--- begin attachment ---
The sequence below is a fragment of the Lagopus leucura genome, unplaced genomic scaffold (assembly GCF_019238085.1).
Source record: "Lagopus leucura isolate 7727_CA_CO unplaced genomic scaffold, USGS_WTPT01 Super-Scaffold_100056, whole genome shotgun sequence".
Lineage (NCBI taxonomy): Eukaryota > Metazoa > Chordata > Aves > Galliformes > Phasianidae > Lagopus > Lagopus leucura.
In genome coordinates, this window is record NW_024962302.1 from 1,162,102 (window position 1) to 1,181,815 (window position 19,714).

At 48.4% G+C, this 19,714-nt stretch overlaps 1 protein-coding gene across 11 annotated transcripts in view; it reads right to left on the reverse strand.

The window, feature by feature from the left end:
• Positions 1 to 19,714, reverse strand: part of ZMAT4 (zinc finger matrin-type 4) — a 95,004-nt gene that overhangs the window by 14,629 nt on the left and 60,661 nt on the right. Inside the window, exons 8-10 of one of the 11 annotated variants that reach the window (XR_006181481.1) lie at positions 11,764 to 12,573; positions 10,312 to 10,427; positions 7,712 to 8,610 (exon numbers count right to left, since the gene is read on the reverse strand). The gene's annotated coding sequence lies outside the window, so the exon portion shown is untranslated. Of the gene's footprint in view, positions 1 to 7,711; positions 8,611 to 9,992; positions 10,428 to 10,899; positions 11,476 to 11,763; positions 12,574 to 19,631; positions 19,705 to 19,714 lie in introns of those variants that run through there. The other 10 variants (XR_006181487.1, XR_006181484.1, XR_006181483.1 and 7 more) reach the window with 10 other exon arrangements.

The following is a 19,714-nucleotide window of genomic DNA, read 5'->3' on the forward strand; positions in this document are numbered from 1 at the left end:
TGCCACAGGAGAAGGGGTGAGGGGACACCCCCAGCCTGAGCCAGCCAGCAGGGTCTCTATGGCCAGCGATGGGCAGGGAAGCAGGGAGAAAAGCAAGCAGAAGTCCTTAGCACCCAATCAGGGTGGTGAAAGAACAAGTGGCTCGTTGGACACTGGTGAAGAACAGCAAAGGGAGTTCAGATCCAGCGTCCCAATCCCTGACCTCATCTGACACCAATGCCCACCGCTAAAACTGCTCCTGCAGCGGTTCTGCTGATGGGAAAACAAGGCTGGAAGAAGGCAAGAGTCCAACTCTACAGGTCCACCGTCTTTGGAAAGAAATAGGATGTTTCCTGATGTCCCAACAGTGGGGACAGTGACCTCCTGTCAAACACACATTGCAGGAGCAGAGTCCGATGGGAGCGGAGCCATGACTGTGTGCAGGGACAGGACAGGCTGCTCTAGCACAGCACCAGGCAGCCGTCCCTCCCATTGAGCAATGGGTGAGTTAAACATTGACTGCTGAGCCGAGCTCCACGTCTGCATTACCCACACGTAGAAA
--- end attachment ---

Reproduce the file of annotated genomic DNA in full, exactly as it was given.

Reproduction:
The sequence below is a fragment of the Lagopus leucura genome, unplaced genomic scaffold (assembly GCF_019238085.1).
Source record: "Lagopus leucura isolate 7727_CA_CO unplaced genomic scaffold, USGS_WTPT01 Super-Scaffold_100056, whole genome shotgun sequence".
Lineage (NCBI taxonomy): Eukaryota > Metazoa > Chordata > Aves > Galliformes > Phasianidae > Lagopus > Lagopus leucura.
In genome coordinates, this window is record NW_024962302.1 from 1,162,102 (window position 1) to 1,181,815 (window position 19,714).

At 48.4% G+C, this 19,714-nt stretch overlaps 1 protein-coding gene across 11 annotated transcripts in view; it reads right to left on the reverse strand.

The window, feature by feature from the left end:
• Positions 1 to 19,714, reverse strand: part of ZMAT4 (zinc finger matrin-type 4) — a 95,004-nt gene that overhangs the window by 14,629 nt on the left and 60,661 nt on the right. Inside the window, exons 8-10 of one of the 11 annotated variants that reach the window (XR_006181481.1) lie at positions 11,764 to 12,573; positions 10,312 to 10,427; positions 7,712 to 8,610 (exon numbers count right to left, since the gene is read on the reverse strand). The gene's annotated coding sequence lies outside the window, so the exon portion shown is untranslated. Of the gene's footprint in view, positions 1 to 7,711; positions 8,611 to 9,992; positions 10,428 to 10,899; positions 11,476 to 11,763; positions 12,574 to 19,631; positions 19,705 to 19,714 lie in introns of those variants that run through there. The other 10 variants (XR_006181487.1, XR_006181484.1, XR_006181483.1 and 7 more) reach the window with 10 other exon arrangements.

The following is a 19,714-nucleotide window of genomic DNA, read 5'->3' on the forward strand; positions in this document are numbered from 1 at the left end:
TGCCACAGGAGAAGGGGTGAGGGGACACCCCCAGCCTGAGCCAGCCAGCAGGGTCTCTATGGCCAGCGATGGGCAGGGAAGCAGGGAGAAAAGCAAGCAGAAGTCCTTAGCACCCAATCAGGGTGGTGAAAGAACAAGTGGCTCGTTGGACACTGGTGAAGAACAGCAAAGGGAGTTCAGATCCAGCGTCCCAATCCCTGACCTCATCTGACACCAATGCCCACCGCTAAAACTGCTCCTGCAGCGGTTCTGCTGATGGGAAAACAAGGCTGGAAGAAGGCAAGAGTCCAACTCTACAGGTCCACCGTCTTTGGAAAGAAATAGGATGTTTCCTGATGTCCCAACAGTGGGGACAGTGACCTCCTGTCAAACACACATTGCAGGAGCAGAGTCCGATGGGAGCGGAGCCATGACTGTGTGCAGGGACAGGACAGGCTGCTCTAGCACAGCACCAGGCAGCCGTCCCTCCCATTGAGCAATGGGTGAGTTAAACATTGACTGCTGAGCCGAGCTCCACGTCTGCATTACCCACACGTAGAAA